Experienced Hires Will Save You From Yourself

Justin Kan, founder of Exec, Justin.tv, and Twitch.tv, calls himself a "non-biased hirer of all types," and turns a Silicon Valley stereotype—hire young, cheap, and hungry—on its head.

I’ve been accused of perpetuating the Silicon Valley ageist stereotypical thinking of only hiring fresh-faced, just-out-of-diapers young talent. But the reality couldn’t be further from the way I operate. In fact, while I believe that for most positions you should hire people of all backgrounds and ages who are effective (i.e., talented, hard working, and responsible), there are certain circumstances where hiring someone experienced is essential for a startup.

In the very beginning of your company’s existence, what everyone is doing is likely to change at any moment. One day you might be testing a direct sales channel, another day you might be buying tons of AdWords. One day your engineering team is building a virtual world, the next day you are a photo sharing site. By Steve Blank’s definition, you are a startup if you are a temporary organization currently in search of a scalable and repeatable business model, implying that everything and anything you are currently doing is experimentation and discovery surrounding that search.

During this fragile period, having team members with a well-rounded set of general skills is extremely important; you should be hiring people who can quickly try and test new things. For programmers, that might mean full-stack engineers who can quickly prototype new features. For non-technical people, that might mean extremely hard working, quantitative people who can quickly learn the basics of different marketing channels. It is important that these people are able to do multiple different things, because any one project might not pan out (and most likely will not).

So when do you want to hire really experienced people? When you’ve discovered an area that you know is and will continue to be an important part of your business. At Justin.tv, my cofounder Kyle and I racked our first servers, and Kyle was our de facto network engineer. Within months, we were pushing gigabits per second of video data, and the number of emergency 6 a.m. trips we were making to our data center was a perpetual testament to the hard fact that we needed a real network engineer.

We ended up finding Jon, who we recruited out of YouTube. Jon knew about negotiating bandwidth contracts. He had contacts who could give us great deals. He knew where we should build our network points of presence. Put simply, Jon had a lot of experience. Since hiring Jon, our network problems have been addressed while continuing to grow, and we now serve petabytes of video a month—something we could not have done without an experienced veteran at the helm.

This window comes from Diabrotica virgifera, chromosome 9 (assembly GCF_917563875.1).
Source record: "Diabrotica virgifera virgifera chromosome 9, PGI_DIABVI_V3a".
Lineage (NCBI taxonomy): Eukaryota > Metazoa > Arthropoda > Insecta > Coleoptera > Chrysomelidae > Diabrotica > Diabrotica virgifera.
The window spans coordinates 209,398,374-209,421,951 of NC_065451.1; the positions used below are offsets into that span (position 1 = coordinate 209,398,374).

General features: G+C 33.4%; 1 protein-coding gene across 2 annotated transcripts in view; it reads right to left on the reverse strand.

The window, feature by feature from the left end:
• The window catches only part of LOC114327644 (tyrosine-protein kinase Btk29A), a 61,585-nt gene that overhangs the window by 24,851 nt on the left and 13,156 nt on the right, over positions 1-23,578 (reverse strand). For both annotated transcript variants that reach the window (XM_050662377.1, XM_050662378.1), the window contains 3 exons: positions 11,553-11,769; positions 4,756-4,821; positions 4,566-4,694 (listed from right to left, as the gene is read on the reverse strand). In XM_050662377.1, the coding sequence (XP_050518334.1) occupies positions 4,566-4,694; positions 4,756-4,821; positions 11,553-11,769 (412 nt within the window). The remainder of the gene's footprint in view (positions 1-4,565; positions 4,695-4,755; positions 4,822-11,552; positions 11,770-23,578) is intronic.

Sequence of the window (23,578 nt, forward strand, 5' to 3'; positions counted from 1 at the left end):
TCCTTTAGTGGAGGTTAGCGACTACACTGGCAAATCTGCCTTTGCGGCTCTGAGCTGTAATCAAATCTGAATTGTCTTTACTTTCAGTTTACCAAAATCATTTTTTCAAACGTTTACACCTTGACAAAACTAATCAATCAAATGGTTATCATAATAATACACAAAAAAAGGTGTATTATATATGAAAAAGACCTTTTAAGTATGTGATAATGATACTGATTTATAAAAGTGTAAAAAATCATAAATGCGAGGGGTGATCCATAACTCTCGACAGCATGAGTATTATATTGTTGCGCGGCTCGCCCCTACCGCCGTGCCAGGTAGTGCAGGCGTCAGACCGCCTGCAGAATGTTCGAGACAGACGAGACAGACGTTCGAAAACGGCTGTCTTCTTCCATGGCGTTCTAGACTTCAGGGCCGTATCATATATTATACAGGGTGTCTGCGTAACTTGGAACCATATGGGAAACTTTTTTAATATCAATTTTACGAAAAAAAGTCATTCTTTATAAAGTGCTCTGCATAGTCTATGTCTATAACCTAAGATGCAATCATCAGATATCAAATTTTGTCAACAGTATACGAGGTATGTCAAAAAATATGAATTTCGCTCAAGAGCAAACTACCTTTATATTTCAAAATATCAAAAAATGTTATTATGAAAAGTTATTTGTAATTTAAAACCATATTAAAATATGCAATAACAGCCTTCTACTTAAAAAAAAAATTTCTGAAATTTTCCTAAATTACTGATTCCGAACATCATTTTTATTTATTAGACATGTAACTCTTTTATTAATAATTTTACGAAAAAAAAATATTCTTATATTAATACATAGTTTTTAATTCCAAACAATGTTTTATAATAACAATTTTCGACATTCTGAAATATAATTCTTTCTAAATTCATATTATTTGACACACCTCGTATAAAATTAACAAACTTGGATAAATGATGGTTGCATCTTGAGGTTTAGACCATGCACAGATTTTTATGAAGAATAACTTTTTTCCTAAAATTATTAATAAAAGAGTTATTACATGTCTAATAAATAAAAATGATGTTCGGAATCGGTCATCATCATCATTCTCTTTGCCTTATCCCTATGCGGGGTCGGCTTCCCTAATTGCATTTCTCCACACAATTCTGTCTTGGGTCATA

We’ve done this a bunch of times. Scott, our VP of ad operations, came in and cleaned up the advertising program we were badly mangling once it was clear that would be our primary revenue generator. Jonathan, our CRO, was the founder of IGN, the first big video gaming network; he joined the team when it was clear that gaming video and Twitch were the future of Justin.tv and we would need to establish relationships in the gaming industry.

My general rule of thumb at Exec has been that as a founder, you should do the first version of everything yourself. Build the first product, test the first sales channels. By doing things yourself, you can quickly discover if they will pay dividends (or if it is time to move on to the next experiment). Once you discover something worth doing, then hire a professional to come in and clean up the mess you’ve made.

Related: Your Credentials Are Worthless Here

[Image: Flickr user Jeeves Miguel]

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1 Comments

  • Edebear

    Terrific topic and begs the question:WHO IS MARGINALIZING THE ROLE OF OLDER EXECUTIVES?Executives in the 50-60 age group, because they have had the experience of success and failures along the way, have a seasoned understanding of how business flows. Unless they are just hanging on for the benefits, seasoned veterans are generally as motivated as when they were younger, approach problems and timeframes in an educated way, know how to employ resources to optimize efficiencies and care about their company and industry in deeper ways than do younger execs. I find this age group is more thoughtful in their reactions to volatile circumstances as well. If these workers are being marginalized by a new, younger management team who does not know them, who are trying to put their own signature on the business, build their own internal team and cut costs, then they are not only marginalizing these executives, but also themselves. Intellectual capital does not come cheap, nor should it.